Social Safety Net

Social Security
Social Security, established in 1935 to ensure that American retirees have a decent income, is one of our country’s greatest success stories. Today Social Security has become more important than ever. Barely half of American workers have access to a retirement plan through their jobs. With wages stagnating around the country, many individuals and families have been unable to save for retirement. Today, 90 percent of people over the age of 65 receive Social Security benefits. Social Security is a good program that needs to be strengthened, not dismantled.

Social Security benefit levels average a very modest $14,900 a year for retirees. Six in 10 seniors rely on Social Security for more than half of their income, and about a third of retirees have little more than Social Security on which to live. Because of the reforms made in 1983 to account for baby boomers, by 2030 the share of pre-retirement earnings that Social Security checks replace at age 65 will be 25 percent less than in 1983 according to the National Academy of Social Insurance.

 

Social Security Trust Fund and Privatization
Social Security has never contributed a penny to the deficit and by law is prohibited from doing so. The program has built up a substantial surplus that is expected toreach a peak of $3.7 trillion in 2022. This surplus is invested in government bonds backed by the full faith and credit of the United States government.

Rep. Grijalva will not support any attempts to privatize Social Security. The stock market is extremely unpredictable and is no guarantor of millions of Americans’ retirement security. Taking savings from Social Security and investing it in Wall Street is irresponsible. Diverting money from trust funds into private accounts would be extremely costly and could cause benefits to be scaled back.

 

The Cost of Living Adjustment and Chained CPI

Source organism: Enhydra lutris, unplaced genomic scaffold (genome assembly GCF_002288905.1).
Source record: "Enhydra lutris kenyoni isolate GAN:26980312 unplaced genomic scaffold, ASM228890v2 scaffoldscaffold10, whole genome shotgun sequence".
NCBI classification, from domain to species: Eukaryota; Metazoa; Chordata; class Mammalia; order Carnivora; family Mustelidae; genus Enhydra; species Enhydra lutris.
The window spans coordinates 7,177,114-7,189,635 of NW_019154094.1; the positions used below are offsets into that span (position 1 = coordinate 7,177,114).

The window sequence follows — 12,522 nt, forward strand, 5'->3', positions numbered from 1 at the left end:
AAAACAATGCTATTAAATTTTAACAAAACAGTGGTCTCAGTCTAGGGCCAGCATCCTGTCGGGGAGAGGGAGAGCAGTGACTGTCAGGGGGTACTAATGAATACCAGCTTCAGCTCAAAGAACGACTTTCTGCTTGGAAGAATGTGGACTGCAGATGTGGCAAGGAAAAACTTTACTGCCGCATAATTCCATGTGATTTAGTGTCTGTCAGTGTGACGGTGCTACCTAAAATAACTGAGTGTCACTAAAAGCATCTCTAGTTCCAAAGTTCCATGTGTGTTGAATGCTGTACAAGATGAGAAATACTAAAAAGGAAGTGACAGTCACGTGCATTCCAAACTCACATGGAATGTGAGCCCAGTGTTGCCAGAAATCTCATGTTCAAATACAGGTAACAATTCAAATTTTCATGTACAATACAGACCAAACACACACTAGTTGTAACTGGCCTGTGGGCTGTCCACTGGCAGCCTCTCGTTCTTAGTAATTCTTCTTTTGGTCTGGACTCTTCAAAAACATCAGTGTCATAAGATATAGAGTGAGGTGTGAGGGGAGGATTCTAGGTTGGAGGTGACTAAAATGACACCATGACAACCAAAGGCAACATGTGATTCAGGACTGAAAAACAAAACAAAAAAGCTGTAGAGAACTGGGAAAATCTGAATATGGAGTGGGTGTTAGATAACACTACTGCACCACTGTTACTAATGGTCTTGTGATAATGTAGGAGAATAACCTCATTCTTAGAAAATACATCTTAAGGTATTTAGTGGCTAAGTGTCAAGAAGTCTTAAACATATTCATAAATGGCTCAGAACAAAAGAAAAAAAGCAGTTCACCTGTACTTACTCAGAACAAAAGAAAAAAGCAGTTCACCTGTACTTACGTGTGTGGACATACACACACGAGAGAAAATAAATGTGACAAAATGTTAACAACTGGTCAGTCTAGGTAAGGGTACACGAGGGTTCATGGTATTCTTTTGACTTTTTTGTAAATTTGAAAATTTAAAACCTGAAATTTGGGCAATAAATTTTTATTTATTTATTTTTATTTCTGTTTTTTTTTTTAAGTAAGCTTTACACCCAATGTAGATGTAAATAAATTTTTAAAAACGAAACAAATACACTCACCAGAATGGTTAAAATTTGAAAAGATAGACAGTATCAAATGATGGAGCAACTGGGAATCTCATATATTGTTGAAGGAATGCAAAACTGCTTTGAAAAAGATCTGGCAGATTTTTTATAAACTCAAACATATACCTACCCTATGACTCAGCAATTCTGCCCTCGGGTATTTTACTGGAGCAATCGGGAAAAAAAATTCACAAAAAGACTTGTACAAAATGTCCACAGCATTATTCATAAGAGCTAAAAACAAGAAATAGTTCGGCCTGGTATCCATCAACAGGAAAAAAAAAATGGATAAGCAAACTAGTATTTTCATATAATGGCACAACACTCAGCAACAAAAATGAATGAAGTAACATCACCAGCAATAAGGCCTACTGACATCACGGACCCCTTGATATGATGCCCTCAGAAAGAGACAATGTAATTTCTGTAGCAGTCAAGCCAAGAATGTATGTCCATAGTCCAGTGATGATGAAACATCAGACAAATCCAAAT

The Social Security COLA is set annually according to a formula dating to 1975. The COLA is based on the Consumer Price Index for Urban Wage Earners and Clerical Workers (CPI-W). It is calculated by comparing the CPI-W from the third quarter of the current year to the prior year. Over the past decade, these cost of living adjustments have averaged a mere 3 percent per year.

Recently, some have suggested changing the way the COLA is calculated by using what is called the Chained CPI measurement. Unfortunately, the current formula already underestimates the costs that seniors deal with on a daily basis. The Chained CPI would make that even worse. The current CPI formula assumes that beneficiaries substitute certain items when prices rise on things they need. Chained CPI would make these assumptions even more drastic and unrealistic. The change would cut benefits for current beneficiaries, including more than 9.3 million veterans.



Women and Social Security
Social Security is exceptionally important for women in the United States. Women earn less money than men and, overall, spend less time in the workforce. They are more likely to take time to raise children and take care of family members. Shorter work history and lower wages means women typically have less lifetime income. Women are also less likely to have pensions or savings than men.

 

Legislation to Strengthen The Program
Rep. Grijalva supports the Protecting and Preserving Social Security Act to strengthen the solvency of the program and protect it from attempts to privatize and dismantle it. The Act would strengthen Social Security solvency while improving benefits by fixing the outdated cost of living adjustment (COLA) formula. Currently, people do not pay Social Security tax on earnings above $113,700. It is unfair to ask some to pay taxes on their entire income and let the wealthy only pay taxes on a small portion. This bill gradually phases out this loophole and maintains Social Security’s tradition of increased benefits for increased contributions. This bill would improve the current COLA formula by indexing it to seniors’ costs through the creation of a Consumer Price Index for the Elderly.

 

No Loopholes in Social Security Taxes Act
He cosponsors this bill to close the payroll tax loophole and make sure every American pays their fair share into Social Security. Ninety-four percent of Americans pay Social Security tax on all of their income. The wealthiest six percent, those with incomes above $113,700, are exempt from the Social Security tax. Closing this loophole for the wealthy will ensure that Social Security remains solvent and able to pay full benefits for at least the next 50 years.

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